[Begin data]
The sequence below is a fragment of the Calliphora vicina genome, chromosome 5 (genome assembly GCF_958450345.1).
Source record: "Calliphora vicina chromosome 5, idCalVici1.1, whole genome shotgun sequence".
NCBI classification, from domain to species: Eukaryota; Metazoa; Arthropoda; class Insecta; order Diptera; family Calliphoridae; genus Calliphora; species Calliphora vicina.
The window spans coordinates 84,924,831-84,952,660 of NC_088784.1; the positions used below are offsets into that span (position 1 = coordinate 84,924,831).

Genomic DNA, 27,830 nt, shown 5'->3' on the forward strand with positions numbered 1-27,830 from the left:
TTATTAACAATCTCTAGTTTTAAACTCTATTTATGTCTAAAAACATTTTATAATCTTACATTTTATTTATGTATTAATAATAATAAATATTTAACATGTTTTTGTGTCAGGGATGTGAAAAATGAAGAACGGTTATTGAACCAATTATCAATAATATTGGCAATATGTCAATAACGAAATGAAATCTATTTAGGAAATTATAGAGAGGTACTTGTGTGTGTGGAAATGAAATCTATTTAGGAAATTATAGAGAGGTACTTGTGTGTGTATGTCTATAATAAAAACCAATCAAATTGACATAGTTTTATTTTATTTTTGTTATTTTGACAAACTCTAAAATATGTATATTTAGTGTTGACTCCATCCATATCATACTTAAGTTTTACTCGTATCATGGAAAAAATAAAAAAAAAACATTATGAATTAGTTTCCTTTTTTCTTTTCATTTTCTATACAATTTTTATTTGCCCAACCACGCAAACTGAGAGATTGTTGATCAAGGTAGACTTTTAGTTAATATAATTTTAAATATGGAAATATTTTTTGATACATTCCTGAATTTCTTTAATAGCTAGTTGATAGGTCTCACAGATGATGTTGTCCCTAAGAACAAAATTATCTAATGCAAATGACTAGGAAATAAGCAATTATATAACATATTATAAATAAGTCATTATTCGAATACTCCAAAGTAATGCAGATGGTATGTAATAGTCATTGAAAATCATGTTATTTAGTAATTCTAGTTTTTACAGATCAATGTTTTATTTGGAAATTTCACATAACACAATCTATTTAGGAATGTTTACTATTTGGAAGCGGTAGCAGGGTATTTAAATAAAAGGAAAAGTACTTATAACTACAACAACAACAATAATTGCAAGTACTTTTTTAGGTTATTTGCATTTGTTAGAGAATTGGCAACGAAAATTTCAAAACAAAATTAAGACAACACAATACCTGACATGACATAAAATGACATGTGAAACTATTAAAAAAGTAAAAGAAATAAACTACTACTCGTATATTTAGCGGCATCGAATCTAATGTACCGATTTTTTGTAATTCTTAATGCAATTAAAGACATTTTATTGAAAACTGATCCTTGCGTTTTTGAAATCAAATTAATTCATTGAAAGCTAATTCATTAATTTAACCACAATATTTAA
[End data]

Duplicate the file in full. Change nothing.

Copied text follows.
The sequence below is a fragment of the Calliphora vicina genome, chromosome 5 (genome assembly GCF_958450345.1).
Source record: "Calliphora vicina chromosome 5, idCalVici1.1, whole genome shotgun sequence".
NCBI classification, from domain to species: Eukaryota; Metazoa; Arthropoda; class Insecta; order Diptera; family Calliphoridae; genus Calliphora; species Calliphora vicina.
The window spans coordinates 84,924,831-84,952,660 of NC_088784.1; the positions used below are offsets into that span (position 1 = coordinate 84,924,831).

Genomic DNA, 27,830 nt, shown 5'->3' on the forward strand with positions numbered 1-27,830 from the left:
TTATTAACAATCTCTAGTTTTAAACTCTATTTATGTCTAAAAACATTTTATAATCTTACATTTTATTTATGTATTAATAATAATAAATATTTAACATGTTTTTGTGTCAGGGATGTGAAAAATGAAGAACGGTTATTGAACCAATTATCAATAATATTGGCAATATGTCAATAACGAAATGAAATCTATTTAGGAAATTATAGAGAGGTACTTGTGTGTGTGGAAATGAAATCTATTTAGGAAATTATAGAGAGGTACTTGTGTGTGTATGTCTATAATAAAAACCAATCAAATTGACATAGTTTTATTTTATTTTTGTTATTTTGACAAACTCTAAAATATGTATATTTAGTGTTGACTCCATCCATATCATACTTAAGTTTTACTCGTATCATGGAAAAAATAAAAAAAAAACATTATGAATTAGTTTCCTTTTTTCTTTTCATTTTCTATACAATTTTTATTTGCCCAACCACGCAAACTGAGAGATTGTTGATCAAGGTAGACTTTTAGTTAATATAATTTTAAATATGGAAATATTTTTTGATACATTCCTGAATTTCTTTAATAGCTAGTTGATAGGTCTCACAGATGATGTTGTCCCTAAGAACAAAATTATCTAATGCAAATGACTAGGAAATAAGCAATTATATAACATATTATAAATAAGTCATTATTCGAATACTCCAAAGTAATGCAGATGGTATGTAATAGTCATTGAAAATCATGTTATTTAGTAATTCTAGTTTTTACAGATCAATGTTTTATTTGGAAATTTCACATAACACAATCTATTTAGGAATGTTTACTATTTGGAAGCGGTAGCAGGGTATTTAAATAAAAGGAAAAGTACTTATAACTACAACAACAACAATAATTGCAAGTACTTTTTTAGGTTATTTGCATTTGTTAGAGAATTGGCAACGAAAATTTCAAAACAAAATTAAGACAACACAATACCTGACATGACATAAAATGACATGTGAAACTATTAAAAAAGTAAAAGAAATAAACTACTACTCGTATATTTAGCGGCATCGAATCTAATGTACCGATTTTTTGTAATTCTTAATGCAATTAAAGACATTTTATTGAAAACTGATCCTTGCGTTTTTGAAATCAAATTAATTCATTGAAAGCTAATTCATTAATTTAACCACAATATTTAA